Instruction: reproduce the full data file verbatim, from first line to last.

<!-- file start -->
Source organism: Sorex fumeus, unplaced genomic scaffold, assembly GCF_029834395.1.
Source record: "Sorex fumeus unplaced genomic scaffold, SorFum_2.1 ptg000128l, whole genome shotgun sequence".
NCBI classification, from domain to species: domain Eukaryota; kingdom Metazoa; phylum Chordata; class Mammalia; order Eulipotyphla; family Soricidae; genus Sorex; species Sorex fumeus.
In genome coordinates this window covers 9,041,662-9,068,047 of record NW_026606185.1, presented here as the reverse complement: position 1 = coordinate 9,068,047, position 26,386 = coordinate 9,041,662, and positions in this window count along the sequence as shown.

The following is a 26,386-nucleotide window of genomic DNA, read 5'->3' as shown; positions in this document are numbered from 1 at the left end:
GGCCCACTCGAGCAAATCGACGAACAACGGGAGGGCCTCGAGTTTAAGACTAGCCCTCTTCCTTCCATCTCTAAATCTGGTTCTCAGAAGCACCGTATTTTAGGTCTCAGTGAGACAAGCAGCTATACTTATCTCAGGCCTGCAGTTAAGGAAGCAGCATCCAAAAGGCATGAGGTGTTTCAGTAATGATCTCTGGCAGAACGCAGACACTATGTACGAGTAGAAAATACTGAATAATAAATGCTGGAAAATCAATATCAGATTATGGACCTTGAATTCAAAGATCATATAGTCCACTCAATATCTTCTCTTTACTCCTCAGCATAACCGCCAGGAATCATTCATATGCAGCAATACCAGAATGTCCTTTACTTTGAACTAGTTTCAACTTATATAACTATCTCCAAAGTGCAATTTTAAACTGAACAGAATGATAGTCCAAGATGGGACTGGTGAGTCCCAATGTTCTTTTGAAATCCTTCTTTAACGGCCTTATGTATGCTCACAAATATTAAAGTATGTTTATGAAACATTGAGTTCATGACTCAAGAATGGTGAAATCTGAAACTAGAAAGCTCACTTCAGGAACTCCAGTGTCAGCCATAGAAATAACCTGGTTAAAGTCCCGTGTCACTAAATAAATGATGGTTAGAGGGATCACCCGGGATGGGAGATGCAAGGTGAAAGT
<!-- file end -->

Source organism: Sorex fumeus, unplaced genomic scaffold, assembly GCF_029834395.1.
Source record: "Sorex fumeus unplaced genomic scaffold, SorFum_2.1 ptg000128l, whole genome shotgun sequence".
NCBI classification, from domain to species: domain Eukaryota; kingdom Metazoa; phylum Chordata; class Mammalia; order Eulipotyphla; family Soricidae; genus Sorex; species Sorex fumeus.
In genome coordinates this window covers 9,041,662-9,068,047 of record NW_026606185.1, presented here as the reverse complement: position 1 = coordinate 9,068,047, position 26,386 = coordinate 9,041,662, and positions in this window count along the sequence as shown.

The following is a 26,386-nucleotide window of genomic DNA, read 5'->3' as shown; positions in this document are numbered from 1 at the left end:
GGCCCACTCGAGCAAATCGACGAACAACGGGAGGGCCTCGAGTTTAAGACTAGCCCTCTTCCTTCCATCTCTAAATCTGGTTCTCAGAAGCACCGTATTTTAGGTCTCAGTGAGACAAGCAGCTATACTTATCTCAGGCCTGCAGTTAAGGAAGCAGCATCCAAAAGGCATGAGGTGTTTCAGTAATGATCTCTGGCAGAACGCAGACACTATGTACGAGTAGAAAATACTGAATAATAAATGCTGGAAAATCAATATCAGATTATGGACCTTGAATTCAAAGATCATATAGTCCACTCAATATCTTCTCTTTACTCCTCAGCATAACCGCCAGGAATCATTCATATGCAGCAATACCAGAATGTCCTTTACTTTGAACTAGTTTCAACTTATATAACTATCTCCAAAGTGCAATTTTAAACTGAACAGAATGATAGTCCAAGATGGGACTGGTGAGTCCCAATGTTCTTTTGAAATCCTTCTTTAACGGCCTTATGTATGCTCACAAATATTAAAGTATGTTTATGAAACATTGAGTTCATGACTCAAGAATGGTGAAATCTGAAACTAGAAAGCTCACTTCAGGAACTCCAGTGTCAGCCATAGAAATAACCTGGTTAAAGTCCCGTGTCACTAAATAAATGATGGTTAGAGGGATCACCCGGGATGGGAGATGCAAGGTGAAAGT